Posts on Sep 2018

Boiler room raid uncovered hidden documents and spy cameras

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Six jailed for £2.8m fraud following the City watchdog’s Operation Tidworth

By[nbsp_tc]Hannah Murphy

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They might be called “boiler room scams”, but one of the biggest examples of organized investment fraud in the UK took place inside an office building in east London. Back in March 2014, staff from the UK’s financial watchdog launched a search operation at the Docklands Business Centre. Several floors up, Jeannine Lewis, 50, was caught on CCTV sweeping up a stack of glossy brochures and standing on a table to remove a ceiling tile to store the documents in the roof. Minutes later, she did this again — though this time moving a large black computer system. According to the Financial Conduct Authority, Ms. Lewis was hiding evidence from authorities concerning a sprawling London-based boiler room scam that cost 170 unsuspecting victims a total of £2.8m. The FCA, which has now brought its second-largest criminal prosecution to date against Ms. Lewis and five others for the scam, had made an unannounced visit to the office, catching the defendants off guard. Ms. Lewis claimed at Southwark Crown Court that she had merely been adhering to her company’s clean desk policy. But the group has now been found guilty of charges including fraud, money laundering and perverting the course of justice. In a coup for a regulator keen to shake off accusations of being too “soft”, sentencing on Friday confirmed the defendants would be jailed for a total of nearly 29 years. Dubbed Operation Tidworth by the FCA, the case shines a harsh spotlight on the shady world of boiler rooms— unauthorized brokerages that use cold calling and other high-pressure sales tactics to push worthless or overpriced investments to members of the public. The court heard that the defendants set up five different boiler room operations between July 2010 and April 2014 to persuade people to invest in a company that owned land on the Portuguese island of Madeira. Investors were told the land — and therefore the company’s shares — would increase in value to give returns of as much as 228 percent, thanks to the proposed development of a prestigious golf course nearby. However, investors never saw their money again. Instead, it funded the lavish lifestyle of the group’s ringleader, former bouncer Michael Nascimento. According to prosecutors, the 41-year-old spent £23,000 on VIP Arsenal football club season tickets and £46,000 a year renting a six-bedroom property. Mr. Nascimento was portrayed by prosecutors as paranoid and controlling. Ironically, it was he who installed the CCTV cameras — that captured Ms. Lewis, his personal assistant, stowing away the documents and computer hardware — in order to secretly monitor his staff.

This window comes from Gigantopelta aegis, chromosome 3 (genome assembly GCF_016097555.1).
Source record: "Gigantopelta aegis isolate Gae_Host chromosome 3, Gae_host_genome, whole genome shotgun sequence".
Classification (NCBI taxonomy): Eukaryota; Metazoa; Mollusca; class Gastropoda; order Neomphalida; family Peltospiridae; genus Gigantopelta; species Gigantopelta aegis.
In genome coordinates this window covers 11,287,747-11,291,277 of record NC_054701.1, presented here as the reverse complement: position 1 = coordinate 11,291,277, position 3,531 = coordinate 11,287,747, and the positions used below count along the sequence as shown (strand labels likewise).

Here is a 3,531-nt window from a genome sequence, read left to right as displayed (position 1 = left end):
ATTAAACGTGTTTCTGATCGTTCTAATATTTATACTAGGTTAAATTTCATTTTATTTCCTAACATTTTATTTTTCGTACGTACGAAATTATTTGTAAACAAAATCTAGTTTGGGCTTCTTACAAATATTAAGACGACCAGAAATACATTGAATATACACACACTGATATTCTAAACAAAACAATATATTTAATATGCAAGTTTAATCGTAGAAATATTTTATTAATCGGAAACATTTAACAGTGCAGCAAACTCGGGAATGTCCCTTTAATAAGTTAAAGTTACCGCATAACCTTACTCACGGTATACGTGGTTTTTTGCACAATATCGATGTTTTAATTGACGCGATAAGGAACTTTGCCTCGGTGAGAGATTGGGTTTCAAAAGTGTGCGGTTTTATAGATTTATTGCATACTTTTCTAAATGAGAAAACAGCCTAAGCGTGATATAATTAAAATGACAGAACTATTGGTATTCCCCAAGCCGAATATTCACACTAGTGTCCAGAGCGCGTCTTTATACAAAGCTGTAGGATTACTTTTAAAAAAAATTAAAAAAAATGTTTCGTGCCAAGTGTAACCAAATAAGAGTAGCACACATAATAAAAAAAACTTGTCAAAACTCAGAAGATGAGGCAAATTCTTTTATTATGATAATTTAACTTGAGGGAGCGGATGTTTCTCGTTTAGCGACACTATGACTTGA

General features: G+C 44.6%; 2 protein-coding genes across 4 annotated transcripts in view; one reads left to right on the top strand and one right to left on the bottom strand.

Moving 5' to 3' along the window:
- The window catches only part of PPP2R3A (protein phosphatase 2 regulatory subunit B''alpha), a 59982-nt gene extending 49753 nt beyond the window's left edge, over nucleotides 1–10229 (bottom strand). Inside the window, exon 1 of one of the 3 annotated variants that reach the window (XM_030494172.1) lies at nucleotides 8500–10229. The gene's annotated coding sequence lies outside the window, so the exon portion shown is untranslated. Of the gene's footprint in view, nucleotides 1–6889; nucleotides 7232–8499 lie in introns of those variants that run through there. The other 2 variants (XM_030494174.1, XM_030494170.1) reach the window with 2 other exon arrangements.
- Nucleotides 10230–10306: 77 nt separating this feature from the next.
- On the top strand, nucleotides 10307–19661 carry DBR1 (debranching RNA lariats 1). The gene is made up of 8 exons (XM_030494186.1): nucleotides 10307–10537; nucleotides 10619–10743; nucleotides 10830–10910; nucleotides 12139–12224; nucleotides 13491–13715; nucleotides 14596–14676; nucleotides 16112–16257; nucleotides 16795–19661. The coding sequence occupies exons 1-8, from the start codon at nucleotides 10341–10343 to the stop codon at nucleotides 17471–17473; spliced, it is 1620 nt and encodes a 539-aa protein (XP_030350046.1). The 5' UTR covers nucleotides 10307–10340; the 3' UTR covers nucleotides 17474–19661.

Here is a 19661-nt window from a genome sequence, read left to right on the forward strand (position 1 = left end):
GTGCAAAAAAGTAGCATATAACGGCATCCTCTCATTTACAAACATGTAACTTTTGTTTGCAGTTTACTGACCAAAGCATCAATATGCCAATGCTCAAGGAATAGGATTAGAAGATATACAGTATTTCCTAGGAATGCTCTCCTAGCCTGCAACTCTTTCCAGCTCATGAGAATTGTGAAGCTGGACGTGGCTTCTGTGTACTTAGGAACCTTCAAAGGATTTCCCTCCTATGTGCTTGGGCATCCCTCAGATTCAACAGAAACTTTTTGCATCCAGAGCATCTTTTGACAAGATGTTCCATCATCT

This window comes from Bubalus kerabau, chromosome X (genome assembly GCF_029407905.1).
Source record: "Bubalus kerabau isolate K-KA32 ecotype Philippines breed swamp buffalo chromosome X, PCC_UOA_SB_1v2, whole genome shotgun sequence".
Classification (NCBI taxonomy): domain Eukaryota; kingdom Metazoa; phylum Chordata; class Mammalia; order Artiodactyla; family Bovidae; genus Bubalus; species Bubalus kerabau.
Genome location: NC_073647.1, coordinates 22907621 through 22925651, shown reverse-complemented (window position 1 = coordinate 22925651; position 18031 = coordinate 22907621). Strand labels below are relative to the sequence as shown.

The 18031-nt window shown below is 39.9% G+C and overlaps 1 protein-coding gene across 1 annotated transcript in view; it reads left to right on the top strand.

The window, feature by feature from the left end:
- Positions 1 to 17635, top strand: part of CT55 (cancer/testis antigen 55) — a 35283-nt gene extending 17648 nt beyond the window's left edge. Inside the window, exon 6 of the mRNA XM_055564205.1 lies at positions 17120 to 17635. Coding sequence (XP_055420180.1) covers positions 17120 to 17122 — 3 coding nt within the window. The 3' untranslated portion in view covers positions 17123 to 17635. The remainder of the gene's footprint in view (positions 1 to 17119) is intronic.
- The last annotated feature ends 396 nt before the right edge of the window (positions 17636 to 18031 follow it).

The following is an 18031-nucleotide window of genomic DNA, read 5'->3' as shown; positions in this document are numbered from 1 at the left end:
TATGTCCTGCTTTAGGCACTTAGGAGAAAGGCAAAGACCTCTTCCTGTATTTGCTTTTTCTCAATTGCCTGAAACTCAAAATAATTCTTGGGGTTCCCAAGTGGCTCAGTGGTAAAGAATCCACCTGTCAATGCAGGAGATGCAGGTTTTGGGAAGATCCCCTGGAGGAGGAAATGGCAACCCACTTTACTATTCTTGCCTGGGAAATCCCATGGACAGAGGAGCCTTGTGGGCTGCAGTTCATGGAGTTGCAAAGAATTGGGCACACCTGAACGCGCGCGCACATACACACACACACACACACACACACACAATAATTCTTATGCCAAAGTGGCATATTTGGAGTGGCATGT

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On Friday, he was the last of the group to be sentenced, receiving 11 years. On the same day, he and his chief salesman Charanjit Sandhu, 28, were also sentenced in another case involving the mis-selling of £2.4m of carbon credits to 130 victims. Here, the court heard, the proceeds were used to buy items such as an Aston Martin and a Rolex. At an earlier hearing, the court found the defendants guilty of offenses of conspiracy to defraud, fraud, money laundering and perverting the course of justice, as well as breaches of markets legislation.